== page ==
'A suitably Gothic building in which to begin a murder investigation,' said Bryant, relishing the throught. 'But our duty is to the innocent. For that reason we must enter the realm of darkness.'
When the "sixth and final" Bryant & May mystery from Christopher Fowler is published in the US this October (the "true first" will release in the United Kingdom on June 30), readers of this madcap series will realize there have been clues laid for the finale, all the way from the first book, FULL DARK HOUSE. That's what Fowler promises on his web site, www.christopherfowler.co.uk, where he also clears up some wild rumors and reveals his upcoming author events. Somebody bring that author over to this side of the Atlantic, quick!
Better yet, now is the time to buckle down to reading the first five books in the series (the fifth and latest was WHITE CORRIDOR, which came out last May). The series opens during the Blitz, the years of bombing that London endured during World War II; it's a great setting for disappearances, violence, shell shock, all the confusion and loss of warfare within a congested city. And Arthur Bryant and John May, as members of the London Police Department's Peculiar Crimes Unit, get the wierdest of the city's crimes dumped in their laps. Solve 'em or see your job vanish, that's the situation.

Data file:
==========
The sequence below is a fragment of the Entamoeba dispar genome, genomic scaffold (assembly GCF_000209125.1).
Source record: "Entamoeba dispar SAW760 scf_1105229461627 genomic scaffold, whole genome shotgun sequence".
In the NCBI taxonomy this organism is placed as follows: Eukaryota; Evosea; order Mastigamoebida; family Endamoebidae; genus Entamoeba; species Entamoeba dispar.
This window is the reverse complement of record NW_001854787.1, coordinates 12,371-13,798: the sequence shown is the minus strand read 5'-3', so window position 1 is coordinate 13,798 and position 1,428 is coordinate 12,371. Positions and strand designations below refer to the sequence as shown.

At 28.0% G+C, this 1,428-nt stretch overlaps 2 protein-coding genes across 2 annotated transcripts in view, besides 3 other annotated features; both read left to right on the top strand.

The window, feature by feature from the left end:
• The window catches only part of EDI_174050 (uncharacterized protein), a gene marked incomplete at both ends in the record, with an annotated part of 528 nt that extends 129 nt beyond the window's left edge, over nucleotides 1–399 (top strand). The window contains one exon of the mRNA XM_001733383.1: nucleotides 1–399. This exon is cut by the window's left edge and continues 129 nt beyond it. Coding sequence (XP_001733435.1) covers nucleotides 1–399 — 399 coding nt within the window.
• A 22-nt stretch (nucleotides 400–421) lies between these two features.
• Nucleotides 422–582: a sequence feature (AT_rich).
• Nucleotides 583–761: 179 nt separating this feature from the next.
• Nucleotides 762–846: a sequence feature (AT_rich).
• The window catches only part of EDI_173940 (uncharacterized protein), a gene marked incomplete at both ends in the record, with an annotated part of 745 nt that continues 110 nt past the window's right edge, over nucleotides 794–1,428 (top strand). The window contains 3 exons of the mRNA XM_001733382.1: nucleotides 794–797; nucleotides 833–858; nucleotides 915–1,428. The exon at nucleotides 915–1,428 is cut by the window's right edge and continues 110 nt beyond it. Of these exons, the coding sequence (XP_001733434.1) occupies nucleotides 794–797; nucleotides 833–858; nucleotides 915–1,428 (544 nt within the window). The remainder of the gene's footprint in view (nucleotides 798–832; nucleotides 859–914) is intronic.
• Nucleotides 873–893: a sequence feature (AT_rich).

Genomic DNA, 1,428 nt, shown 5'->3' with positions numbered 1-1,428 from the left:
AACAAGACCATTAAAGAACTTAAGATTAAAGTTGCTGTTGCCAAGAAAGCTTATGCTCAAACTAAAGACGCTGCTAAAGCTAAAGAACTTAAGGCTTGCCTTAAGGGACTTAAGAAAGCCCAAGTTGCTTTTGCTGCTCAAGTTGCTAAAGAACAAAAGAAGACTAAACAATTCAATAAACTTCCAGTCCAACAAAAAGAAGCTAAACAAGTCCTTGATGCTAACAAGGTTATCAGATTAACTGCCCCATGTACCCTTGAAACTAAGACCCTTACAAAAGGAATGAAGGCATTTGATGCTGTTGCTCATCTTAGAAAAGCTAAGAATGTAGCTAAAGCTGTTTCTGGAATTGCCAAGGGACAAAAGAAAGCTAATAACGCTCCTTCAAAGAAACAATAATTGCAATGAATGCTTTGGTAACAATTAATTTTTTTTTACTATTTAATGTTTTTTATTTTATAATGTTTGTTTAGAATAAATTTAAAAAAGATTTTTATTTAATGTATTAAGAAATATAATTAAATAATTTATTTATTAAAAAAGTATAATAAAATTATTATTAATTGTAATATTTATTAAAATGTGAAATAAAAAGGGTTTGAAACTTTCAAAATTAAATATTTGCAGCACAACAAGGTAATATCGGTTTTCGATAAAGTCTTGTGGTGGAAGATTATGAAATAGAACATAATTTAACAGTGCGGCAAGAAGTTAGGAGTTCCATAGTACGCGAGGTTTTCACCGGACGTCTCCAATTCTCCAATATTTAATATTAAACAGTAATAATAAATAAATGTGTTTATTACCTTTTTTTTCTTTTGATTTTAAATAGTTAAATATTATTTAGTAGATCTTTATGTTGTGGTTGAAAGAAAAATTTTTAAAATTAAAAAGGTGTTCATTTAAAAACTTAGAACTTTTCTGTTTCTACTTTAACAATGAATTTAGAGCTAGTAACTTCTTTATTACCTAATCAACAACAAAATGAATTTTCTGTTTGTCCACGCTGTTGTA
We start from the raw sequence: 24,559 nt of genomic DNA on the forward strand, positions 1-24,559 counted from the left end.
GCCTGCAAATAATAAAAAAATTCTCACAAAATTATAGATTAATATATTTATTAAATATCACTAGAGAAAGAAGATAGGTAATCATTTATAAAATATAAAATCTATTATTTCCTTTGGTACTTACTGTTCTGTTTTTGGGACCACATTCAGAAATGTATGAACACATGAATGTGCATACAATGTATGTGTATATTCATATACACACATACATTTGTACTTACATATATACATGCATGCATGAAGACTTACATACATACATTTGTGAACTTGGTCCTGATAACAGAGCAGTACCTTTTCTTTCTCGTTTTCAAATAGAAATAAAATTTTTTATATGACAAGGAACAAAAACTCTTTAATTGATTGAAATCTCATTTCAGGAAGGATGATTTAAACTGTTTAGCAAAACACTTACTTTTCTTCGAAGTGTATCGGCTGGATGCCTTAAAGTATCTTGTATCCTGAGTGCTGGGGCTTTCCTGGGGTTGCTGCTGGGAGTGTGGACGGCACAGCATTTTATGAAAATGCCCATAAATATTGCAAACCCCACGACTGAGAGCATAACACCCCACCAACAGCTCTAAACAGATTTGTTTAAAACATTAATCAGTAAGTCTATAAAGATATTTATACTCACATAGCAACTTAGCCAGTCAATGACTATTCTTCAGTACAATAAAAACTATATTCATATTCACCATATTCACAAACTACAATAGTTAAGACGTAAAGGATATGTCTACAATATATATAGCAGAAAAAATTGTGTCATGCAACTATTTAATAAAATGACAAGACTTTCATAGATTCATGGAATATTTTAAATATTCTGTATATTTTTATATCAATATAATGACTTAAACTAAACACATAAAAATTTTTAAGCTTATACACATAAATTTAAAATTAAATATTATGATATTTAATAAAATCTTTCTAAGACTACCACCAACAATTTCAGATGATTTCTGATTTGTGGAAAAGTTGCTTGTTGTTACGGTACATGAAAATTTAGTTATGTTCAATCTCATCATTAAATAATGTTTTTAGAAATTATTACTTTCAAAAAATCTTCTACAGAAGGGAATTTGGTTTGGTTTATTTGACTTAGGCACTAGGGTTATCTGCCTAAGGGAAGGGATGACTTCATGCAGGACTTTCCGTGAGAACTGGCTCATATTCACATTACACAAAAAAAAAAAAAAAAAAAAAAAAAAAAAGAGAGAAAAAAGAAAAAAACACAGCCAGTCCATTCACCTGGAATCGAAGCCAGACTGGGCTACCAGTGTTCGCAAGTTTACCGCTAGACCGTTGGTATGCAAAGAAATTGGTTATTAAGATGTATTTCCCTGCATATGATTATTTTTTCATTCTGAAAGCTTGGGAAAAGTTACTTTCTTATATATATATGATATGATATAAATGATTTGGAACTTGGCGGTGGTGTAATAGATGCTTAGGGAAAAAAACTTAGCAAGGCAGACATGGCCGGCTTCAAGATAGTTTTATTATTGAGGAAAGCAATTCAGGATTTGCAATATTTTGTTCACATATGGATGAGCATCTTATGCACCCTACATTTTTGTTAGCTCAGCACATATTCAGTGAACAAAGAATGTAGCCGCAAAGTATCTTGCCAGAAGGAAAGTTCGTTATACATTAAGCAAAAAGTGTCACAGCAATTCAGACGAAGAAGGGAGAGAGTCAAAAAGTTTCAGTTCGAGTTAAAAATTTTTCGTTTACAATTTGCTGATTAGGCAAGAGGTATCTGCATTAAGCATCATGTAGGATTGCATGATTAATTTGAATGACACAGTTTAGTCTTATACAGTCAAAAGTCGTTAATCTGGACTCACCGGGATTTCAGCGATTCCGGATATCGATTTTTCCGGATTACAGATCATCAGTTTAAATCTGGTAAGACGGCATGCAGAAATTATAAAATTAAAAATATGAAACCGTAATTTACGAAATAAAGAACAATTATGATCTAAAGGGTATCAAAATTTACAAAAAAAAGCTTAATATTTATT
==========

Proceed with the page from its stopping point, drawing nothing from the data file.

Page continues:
Dave and I had missed out on this series, but heard about it when we visited Vermont's newest bookshop, Mystery on Main Street (119 Main St, Brattleboro, VT 05301, 802-258-2211, www.mysteryonmain.com). The shop is in some ways our mirror image: designed to sell new books, mainly paperbacks, whereas we work from the wide range of mysteries from 1900 forward (more than half, of course, after 1980). So conversation was dandy, ranging from Australian author Arthur Upfield and his Bonaparte series (why on earth aren't these in print? here at Kingdom Books, we've even gathered softcovers and shipped them back to the eager market in New Zealand and Australia!), to the hot new Brazil-set work of Leighton Gage, to the substantial established authors we all "must read" (Michael Connelly, S. J. Rozan, the Kellermans, Laurie King). No question about it, more mystery bookshops mean more delight for all of us.
At any rate, M-on-M's owner, David, popped the softcover version of FULL DARK HOUSE into our hands, and ... boy, am I glad! Let's see, if I plan one more Christopher Fowler for each month, I should be ready for October. Or, hmm, could I read them all quickly enough to make it worth ordering a British copy at the end of June? Could be!